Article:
The non-residential pipeline of projects is also exploding. Over the last two years, 1,865 projects totaling 25.9 gigawatts of electricity-generating capacity have been started, according to Solarbuzz, which tracks project announcements. While many of those facilities may never materialize or will wind up being significantly smaller than originally planned, the level of projects now on the drawing boards represents the equivalent of 26 major coal or nuclear-generating facilities.

More than 60 percent of new solar capacity is being installed in California, which leads the nation. New Jersey and Arizona also have major programs. Under Gov. Jerry Brown, California recently increased its renewable energy requirements for utilities to 33 percent from 20 percent. While the legislated penalties for not meeting those targets helped create the need for utilities to line up alternative sources of electricity generation, solar industry executives say the world is only a few years away from not needing such inducements.

“The phenomenal growth of this industry has been led by significant cost reduction,” said Daniel Sugar, the chief executive officer of Solaria, a California-based solar manufacturer that has not used the government loan guarantee program. “A typical panel last year was $1.50 a watt; panels today are averaging $1.25 a watt. And it will soon hit $1 a watt.” China, which is pouring massive state subsidies into manufacturing, is driving the rapid decline in prices.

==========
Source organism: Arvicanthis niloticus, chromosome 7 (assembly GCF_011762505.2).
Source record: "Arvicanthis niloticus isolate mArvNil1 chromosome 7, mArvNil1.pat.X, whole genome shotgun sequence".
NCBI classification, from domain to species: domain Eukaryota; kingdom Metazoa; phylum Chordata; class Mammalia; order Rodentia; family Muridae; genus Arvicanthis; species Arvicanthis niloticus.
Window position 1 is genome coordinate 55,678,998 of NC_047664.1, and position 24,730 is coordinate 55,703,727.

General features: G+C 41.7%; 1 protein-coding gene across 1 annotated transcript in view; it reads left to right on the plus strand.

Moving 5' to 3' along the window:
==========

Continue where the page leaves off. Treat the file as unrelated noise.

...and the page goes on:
And that, ultimately, was the cause of Solyndra’s demise. The bankrupt company, run by former semiconductor industry executives, had developed an advanced technology that made its solar cells more efficient than flat panels. However, both relied on silicon, whose price has plunged to $60 a kilogram from $360 a kilogram in the past two years. The company’s business plan depended on silicon prices remaining above $200, industry executive said.